Oregon daily emerald. (Eugene, Or.) 1920-2012, January 05, 1950, Page 7, Image 7

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    Tugs Fight Ice to Save
Pasco Pontoon Bridge
PASCO, Wash.—(UP)—Ice and
time yesterday raced two tugs
which are attempting to save a 900
foot army pontoon bridge that
broke loose from its moorings on
the Snake river and was swept in
to the Columbia yesterday.
Ice floes were piling up against
the span which is wedged against
pilings of the Union Pacific rail
road bridge a few miles south of
the mouth of the Snake. The bridge,
pounded by ice, broke loose at 11 a.
m. about an hour and a half after
it was closed to traffic.
The 18-inch thick chunks of river
ice are threatening to dislodge the
bridge before arrival of a second
tug, thus severely hampering sal
vage operations.
Ice breaking operations are being
directed from the tug Defiant at
the scene by PaulFollett,operations
manager for the Tidewater-Shaver
barge line of Umatilla, Ore.
Both tugs will combine their ef
forts to pull the bridge to shore and
anchor it. Army engineers will dis
assemble the bridge and take the
sections back to the original bridge
site for reassembling.
Traffic, meanwhile, is being re
routed from Pasco over the Patter
son Ferry.
Alldredge Replaces
Dr. Piquet in Econ
Replacing Dr. Howard S. Piquet,
visiting professor of economics,
who was at the University for one
term only, is Rendel Alldredge,
former acting instructor at Stan
ford University. He will be here
winter and spring terms.
Alldredge was graduated from
the University of Oregon in 1942.
He majored in economics and did
graduate work both here and at
Stanford. He is now working on a
doctorate degree.
Average Family Income to Soar
To $12,000 in Future — Truman
Plymouth Club Lists
Panel for Sunday
A student panel will present the
topic “My Concept of God and His
Influence on My Life” at the
Plymouth Club meeting Sunday
evening, Jan. 8, at the Congre
gational Church, 13th and Ferry
street. It will be followed by a
general discussion.
The social hour and snack sup
per is scheduled for 5 p.m. in Ply
mouth House, and the panel and
discussion will be held at 6 in the
Wheeler Room of the church.
Heat Wave Hits
Northeast Area
As West Freezes
NEW YORK, (UP)—The pen
guins in the Bronx Zoo floated
around with their heads under
water yesterday and cursed the
evil fate that ever brought them
from the antarctic to a place
where it was truly June in Janu
A winter “heat wave” lay over
the entire Northeast and weather
bureaus from Pittsburgh to Maine
reported it was the hottest Jan. 4
since grandpa was a boy. A man
in Massachusetts picked spinach
in his garden, a restaurant in
Newark, N. J., advertised iced tea
and electric fans were turned on
in offices in Pittsburgh.
Records were established practi
cally everywhere. Congressmen
back in Washington for the new
session were mopping their brows
at a 71 degree temperature—the
hottest Jan. 4 since Ulysses S.
Grant was president. In Philadel
phia, the thermometer rose to 67,
breaking a record set in 1874.
In New York, the lunchtime
crowds swarmed, hatless and coat
less, to the parks to feed the
pigeons and to gape at the ice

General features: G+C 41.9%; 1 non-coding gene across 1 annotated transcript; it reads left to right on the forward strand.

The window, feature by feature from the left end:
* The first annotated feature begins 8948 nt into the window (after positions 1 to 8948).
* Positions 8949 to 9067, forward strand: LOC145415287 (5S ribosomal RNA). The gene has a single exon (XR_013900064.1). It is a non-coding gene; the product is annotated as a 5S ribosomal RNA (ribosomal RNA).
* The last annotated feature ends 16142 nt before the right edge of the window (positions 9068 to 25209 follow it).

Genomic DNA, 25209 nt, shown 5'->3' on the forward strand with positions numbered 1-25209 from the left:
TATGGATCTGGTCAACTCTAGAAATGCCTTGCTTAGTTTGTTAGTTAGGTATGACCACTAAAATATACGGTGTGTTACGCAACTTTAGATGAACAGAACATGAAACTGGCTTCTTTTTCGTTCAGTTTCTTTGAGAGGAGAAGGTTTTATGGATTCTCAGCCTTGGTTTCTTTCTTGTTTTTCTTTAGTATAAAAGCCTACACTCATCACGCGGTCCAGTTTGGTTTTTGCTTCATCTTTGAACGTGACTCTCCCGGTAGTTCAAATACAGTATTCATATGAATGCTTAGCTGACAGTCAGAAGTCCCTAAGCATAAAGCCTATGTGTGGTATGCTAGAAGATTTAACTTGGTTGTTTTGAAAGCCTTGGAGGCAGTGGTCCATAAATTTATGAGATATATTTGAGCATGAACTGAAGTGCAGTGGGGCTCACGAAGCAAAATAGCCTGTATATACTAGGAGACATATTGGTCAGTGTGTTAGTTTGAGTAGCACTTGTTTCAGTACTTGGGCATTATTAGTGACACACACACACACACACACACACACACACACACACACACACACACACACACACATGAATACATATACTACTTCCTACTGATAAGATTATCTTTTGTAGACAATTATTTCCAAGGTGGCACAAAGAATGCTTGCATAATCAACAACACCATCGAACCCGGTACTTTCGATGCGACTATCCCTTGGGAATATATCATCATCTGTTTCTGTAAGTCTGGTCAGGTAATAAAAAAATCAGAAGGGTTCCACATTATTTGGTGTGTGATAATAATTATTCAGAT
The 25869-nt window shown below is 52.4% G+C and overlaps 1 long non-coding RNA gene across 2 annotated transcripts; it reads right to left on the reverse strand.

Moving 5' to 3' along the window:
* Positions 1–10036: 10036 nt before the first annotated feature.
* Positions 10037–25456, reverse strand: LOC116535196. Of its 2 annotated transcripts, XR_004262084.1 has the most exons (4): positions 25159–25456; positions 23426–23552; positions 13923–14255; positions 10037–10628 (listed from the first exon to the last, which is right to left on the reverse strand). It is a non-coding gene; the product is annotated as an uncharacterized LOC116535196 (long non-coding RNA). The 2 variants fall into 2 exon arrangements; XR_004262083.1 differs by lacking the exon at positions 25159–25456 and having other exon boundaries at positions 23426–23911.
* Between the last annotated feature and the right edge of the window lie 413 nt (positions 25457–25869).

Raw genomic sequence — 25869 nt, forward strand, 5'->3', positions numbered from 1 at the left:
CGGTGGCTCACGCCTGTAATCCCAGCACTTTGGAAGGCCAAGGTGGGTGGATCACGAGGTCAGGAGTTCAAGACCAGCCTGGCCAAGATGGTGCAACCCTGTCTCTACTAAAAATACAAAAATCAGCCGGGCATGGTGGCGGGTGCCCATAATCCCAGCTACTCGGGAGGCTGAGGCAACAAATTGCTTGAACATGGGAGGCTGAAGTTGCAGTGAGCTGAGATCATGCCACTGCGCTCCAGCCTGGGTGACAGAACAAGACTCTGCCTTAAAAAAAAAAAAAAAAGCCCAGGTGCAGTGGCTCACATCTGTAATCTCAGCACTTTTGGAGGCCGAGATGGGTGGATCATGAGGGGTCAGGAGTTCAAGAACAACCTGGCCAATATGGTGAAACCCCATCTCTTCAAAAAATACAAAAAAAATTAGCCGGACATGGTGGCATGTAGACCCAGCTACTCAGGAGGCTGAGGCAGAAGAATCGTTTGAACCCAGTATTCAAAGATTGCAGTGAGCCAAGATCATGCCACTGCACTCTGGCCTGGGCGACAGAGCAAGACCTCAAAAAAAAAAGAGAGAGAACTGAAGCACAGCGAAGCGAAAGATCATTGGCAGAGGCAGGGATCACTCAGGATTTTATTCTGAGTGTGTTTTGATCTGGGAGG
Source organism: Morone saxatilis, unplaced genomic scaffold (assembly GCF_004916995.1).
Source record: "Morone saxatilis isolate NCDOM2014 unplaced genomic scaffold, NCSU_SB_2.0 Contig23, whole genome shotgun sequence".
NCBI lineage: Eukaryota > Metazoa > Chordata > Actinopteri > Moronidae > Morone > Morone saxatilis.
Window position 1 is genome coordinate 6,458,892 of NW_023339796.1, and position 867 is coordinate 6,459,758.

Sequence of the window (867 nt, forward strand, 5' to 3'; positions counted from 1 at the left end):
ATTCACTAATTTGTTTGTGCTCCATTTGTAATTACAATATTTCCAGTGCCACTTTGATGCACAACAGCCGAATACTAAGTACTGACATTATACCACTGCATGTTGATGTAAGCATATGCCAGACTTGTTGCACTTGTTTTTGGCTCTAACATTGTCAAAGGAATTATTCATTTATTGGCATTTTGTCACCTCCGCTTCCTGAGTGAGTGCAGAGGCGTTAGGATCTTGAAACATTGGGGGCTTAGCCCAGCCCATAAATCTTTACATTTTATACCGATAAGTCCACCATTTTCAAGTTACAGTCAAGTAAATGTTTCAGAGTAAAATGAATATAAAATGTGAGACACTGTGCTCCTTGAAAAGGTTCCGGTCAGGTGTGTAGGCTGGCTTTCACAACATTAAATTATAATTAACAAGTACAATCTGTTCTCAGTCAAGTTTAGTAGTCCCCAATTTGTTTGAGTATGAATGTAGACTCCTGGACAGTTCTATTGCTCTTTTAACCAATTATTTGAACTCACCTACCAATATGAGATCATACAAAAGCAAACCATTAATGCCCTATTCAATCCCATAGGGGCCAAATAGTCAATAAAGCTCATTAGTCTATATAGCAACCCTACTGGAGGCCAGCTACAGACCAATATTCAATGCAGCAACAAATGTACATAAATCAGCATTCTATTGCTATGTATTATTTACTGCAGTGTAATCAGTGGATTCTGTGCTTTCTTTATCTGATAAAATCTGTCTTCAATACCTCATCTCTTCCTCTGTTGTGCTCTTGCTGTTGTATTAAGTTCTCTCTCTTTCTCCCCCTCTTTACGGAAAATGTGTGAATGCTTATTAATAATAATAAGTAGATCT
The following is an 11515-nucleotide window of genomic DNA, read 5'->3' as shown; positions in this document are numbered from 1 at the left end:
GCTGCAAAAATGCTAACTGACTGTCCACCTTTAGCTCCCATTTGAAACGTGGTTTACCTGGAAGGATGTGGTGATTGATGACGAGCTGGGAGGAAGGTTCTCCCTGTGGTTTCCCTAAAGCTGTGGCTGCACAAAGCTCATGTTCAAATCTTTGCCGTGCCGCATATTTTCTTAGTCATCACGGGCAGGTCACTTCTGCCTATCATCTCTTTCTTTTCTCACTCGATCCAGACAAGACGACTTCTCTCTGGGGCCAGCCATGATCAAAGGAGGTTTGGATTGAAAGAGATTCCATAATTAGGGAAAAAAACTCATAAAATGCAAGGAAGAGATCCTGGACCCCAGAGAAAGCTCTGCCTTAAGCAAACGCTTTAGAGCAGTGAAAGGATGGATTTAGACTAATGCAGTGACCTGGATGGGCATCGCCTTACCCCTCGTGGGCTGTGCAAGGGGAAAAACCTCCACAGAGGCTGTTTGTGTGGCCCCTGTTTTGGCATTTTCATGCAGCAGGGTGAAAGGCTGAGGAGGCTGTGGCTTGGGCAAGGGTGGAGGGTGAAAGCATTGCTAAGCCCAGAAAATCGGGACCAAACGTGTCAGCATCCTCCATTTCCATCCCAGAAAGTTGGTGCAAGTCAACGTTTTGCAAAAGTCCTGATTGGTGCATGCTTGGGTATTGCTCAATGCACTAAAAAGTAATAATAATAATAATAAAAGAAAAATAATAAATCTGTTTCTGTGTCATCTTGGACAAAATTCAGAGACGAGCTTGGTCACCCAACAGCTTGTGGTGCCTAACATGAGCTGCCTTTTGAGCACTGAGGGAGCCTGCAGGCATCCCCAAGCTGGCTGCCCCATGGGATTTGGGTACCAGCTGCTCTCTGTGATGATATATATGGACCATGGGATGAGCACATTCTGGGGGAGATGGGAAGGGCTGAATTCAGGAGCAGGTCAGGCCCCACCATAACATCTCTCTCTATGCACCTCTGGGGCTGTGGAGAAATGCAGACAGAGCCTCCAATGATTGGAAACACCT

skaters on the artificially frozen
rink in Rockefeller Center. Eleva
tor operators by the thousands in
quired: “Hot enough for you?”
Bluebirds were sighted on Mar
tha's Vineyard off the coast of
Massachusetts. At Portland, on the
icy coast of Maine, the tempera
ture was 63 and in Boston the
high for the day was 64.4, break
ing all previous records. A man
in Quebec, Canada, found parsley
growing in his garden.
Highlights of President Truman’s
State of the Union message to
State of the Union—it "contin
ues to be good.’’
Future^By 2000 A.D. real in
come of the average American
family may be about $12,000 a
year, and national production may
be more than one trillion dollars.
Labor —The Taft-Hartley law
should be repealed.
Taxes—Recommended “moder
ate increase in taxes, changes in
tax structure to remove “inequi
Draft—Continuation of selective
service recommended.
Rent control — Recommended
continuation of Federal rent con
trols one year beyond June 30 ex
Housing — Recommended new
legislation to aid cooperatives and
non-profit groups, to build houses.
Communism—Believed the Uni
. ted States with other free nations
! triumph over communism.
United Nations—Has this coun
try's “wholehearted support.”
Farm—Endorsed the Brannan
Civil Rights — Endorsed again
his 1940 program of Civil Rights
Health—Proposed establishment
of a medical insurance program.
Social Security—Higher social
security benefits recommended
and broader coverage.
I~ -—
Rail Cutback Ordered Sunday
wAoxiiiNuruiN, Jan. 5 (UP) —
The government today ordered
railroads with less than 26 days’
supply of coal to sidetrack every
third coal-burning passenger train
next Sunday midnight.
The Interstate Commerce Com
mission said the cut, due to John L.
r--— -
Lewis’ three-day work week in the
coal fields, will remain in force two
month unless revoked.
The order requires the railroads
to trim coal-burning- passenger ser
vice one-third below the Dec. 1 lev
el whenever their reserves drop to
25 days or less.
Taw Completes Survey
Richard L. Taw, graduate stu
dent in business administration, 1 c
cently completed a survey detei
mining the number and locations of
new domestic and foreign corpora
tions in Oregon since the war.
The survey appeared in the De
cember issue of the Oregon Busi
ness Review.
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